The Faithful Servant is a Steward of Grace
"Well done, good and faithful servant! You have been faithful with a few things; I will put you in charge of many things. Come and share your master's happiness!" (Matthew 25:23)
When we read the parable of the faithful servant, we rightly want to be among those to whom the master acclaims at the end of the age "Well done, good and faithful servant!" One thing that struck me as I pondered this passage is that the master will not say "Well done, you who are saved." No, the master does not applaud those who merely received the gracious gift - he applauds those who DID something with the gracious gift.
Although I knew the message of being a good steward, it really hadn't crossed my mind how central the message of stewardship is in the Bible. Certainly the overarching message of the Bible is God's gracious love toward mankind, but inseparably linked to the message of grace is the message of stewardship. When God blesses mankind with gifts, it is not just so that the receiver can enjoy the gifts. Gifts are given with a purpose.
When God put Adam and Eve in the garden of Eden it wasn't just so they could enjoy endless grapes and cuddly kittens.
"God blessed them; and God said to them, "Be fruitful and multiply, and fill the earth, and subdue it." (Genesis 1:28) Adam and Eve were made stewards over the whole earth - they and their future offspring. God gave them a gift and expected a fruitful return.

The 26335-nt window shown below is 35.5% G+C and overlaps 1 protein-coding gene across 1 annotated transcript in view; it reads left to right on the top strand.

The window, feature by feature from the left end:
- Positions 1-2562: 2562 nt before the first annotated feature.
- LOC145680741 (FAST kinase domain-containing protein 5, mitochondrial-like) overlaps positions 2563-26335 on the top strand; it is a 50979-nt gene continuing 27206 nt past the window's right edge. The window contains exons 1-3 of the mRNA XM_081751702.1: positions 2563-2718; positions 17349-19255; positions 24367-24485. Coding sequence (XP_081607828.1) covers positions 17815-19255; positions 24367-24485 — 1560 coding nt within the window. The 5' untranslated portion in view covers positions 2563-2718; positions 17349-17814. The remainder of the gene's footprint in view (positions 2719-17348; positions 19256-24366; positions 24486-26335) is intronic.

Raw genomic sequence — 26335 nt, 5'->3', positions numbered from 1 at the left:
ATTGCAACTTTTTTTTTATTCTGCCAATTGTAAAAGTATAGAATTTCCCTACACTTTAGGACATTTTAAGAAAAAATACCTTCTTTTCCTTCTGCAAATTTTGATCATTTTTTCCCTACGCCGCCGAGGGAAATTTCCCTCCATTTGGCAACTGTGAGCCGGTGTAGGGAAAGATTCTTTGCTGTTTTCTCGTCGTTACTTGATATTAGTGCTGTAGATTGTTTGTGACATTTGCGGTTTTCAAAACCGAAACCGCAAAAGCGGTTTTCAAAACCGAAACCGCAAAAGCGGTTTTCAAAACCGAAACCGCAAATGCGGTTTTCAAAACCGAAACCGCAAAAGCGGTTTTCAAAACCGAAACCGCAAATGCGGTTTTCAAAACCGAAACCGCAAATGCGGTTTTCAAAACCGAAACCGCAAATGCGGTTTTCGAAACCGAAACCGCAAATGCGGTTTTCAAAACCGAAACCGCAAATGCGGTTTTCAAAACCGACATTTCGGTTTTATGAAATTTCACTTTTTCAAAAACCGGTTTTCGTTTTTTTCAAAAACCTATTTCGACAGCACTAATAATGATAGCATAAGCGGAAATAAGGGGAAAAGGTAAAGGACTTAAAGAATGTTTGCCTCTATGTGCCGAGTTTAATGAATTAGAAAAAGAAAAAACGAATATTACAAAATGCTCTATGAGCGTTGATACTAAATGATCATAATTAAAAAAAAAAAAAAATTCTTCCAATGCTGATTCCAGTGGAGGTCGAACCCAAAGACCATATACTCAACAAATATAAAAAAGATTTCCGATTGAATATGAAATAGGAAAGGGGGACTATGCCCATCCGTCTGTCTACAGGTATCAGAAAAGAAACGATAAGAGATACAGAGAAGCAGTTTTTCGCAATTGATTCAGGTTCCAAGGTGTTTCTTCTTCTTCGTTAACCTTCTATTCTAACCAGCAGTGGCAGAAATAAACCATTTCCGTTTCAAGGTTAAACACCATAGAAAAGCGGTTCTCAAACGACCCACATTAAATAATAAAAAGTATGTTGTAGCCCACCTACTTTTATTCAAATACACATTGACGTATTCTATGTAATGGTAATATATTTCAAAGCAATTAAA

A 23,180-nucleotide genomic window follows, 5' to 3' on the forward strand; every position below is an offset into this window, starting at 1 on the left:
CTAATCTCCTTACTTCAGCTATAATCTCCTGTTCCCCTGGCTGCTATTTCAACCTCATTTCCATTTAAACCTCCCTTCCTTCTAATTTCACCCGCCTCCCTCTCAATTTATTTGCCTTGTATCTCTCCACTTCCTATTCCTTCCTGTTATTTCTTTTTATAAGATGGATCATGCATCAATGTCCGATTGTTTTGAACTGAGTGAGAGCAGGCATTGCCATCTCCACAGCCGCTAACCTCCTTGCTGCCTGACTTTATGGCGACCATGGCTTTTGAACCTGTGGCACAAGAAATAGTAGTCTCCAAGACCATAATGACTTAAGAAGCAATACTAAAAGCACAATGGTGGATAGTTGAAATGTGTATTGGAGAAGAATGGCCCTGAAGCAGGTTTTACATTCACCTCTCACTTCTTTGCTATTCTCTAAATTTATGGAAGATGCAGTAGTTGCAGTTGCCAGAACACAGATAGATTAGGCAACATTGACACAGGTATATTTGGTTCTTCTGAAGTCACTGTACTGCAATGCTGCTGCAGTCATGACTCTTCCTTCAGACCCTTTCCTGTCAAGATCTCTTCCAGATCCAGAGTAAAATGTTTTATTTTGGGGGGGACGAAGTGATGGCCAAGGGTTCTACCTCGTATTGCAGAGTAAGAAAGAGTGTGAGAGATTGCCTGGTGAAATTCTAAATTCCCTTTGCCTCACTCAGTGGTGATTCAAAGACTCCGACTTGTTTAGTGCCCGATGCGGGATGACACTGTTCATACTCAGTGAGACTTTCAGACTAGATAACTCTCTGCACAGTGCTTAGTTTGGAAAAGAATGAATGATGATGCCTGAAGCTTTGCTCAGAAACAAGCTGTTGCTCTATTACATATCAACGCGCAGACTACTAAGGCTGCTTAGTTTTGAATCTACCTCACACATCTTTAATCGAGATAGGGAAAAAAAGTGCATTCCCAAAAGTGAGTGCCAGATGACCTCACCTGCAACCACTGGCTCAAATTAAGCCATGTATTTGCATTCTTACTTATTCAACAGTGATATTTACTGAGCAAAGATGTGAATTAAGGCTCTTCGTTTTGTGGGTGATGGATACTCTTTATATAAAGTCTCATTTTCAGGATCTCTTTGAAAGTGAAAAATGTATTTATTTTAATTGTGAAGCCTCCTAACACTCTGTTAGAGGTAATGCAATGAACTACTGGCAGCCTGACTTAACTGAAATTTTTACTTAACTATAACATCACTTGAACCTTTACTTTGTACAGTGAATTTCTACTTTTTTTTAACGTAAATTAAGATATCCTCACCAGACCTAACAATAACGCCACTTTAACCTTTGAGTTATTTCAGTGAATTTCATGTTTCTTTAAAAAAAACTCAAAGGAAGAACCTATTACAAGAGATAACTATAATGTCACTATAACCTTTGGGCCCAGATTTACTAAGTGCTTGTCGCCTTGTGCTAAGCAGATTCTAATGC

Unfortunately, we know the end of that story. Instead of spreading blessing and order to the whole earth, they became the doorway of disorder and earthly corruption.
The story of stewardship continued with Israel. God chose Israel from amongst all the possible people groups of the earth to be His chosen people. God blessed Israel with a fruitful land, with the Law to guide them, and with the promise of protection. Yet, these blessings were not just so Israel could get fat in a land of milk and honey. God's intention was for Israel to be a light to the surrounding nations. These nations would see the blessings on Israel and come to know the true God.
Unfortunately, that did not work out so well either. Instead of influencing the surrounding nations with the knowledge of the truth, Israel became influenced themselves and constantly turned to serve other gods.
It would be a mistake to view the gifts of God's Son and of the Holy Spirit separately from the call to stewardship. We are not made partakers of God's divine gifts strictly for our own benefit.
In Peter's second epistle he begins by teaching the saints that they have become partakers of the divine nature through God's precious promises. Peter's very next instructions are for the church to "make every effort to respond to God's promises" by diligently growing in the qualities of Christ with the assurance that "they render you neither useless nor unfruitful."
The call to stewardship is clear. God has blessed us with many blessings. Our response must be to cultivate these blessings, just as Adam and Eve were called to cultivate the ground, so that we might bear fruit for God.
Just as the faithful steward in the parable can expect the tribute "well done, good and faithful servant," Peter reassures that God will reward the faithful servant with "a grand entrance into the eternal Kingdom of our Lord and Savior Jesus Christ."
What are you doing with the gifts and talents the Lord has blessed you with? Are you cultivating them towards fruitfulness? The Christian life is not about holding tightly to a seed until you get to heaven. It is about planting that seed and watching over it with diligence and care for the benefit of those around you.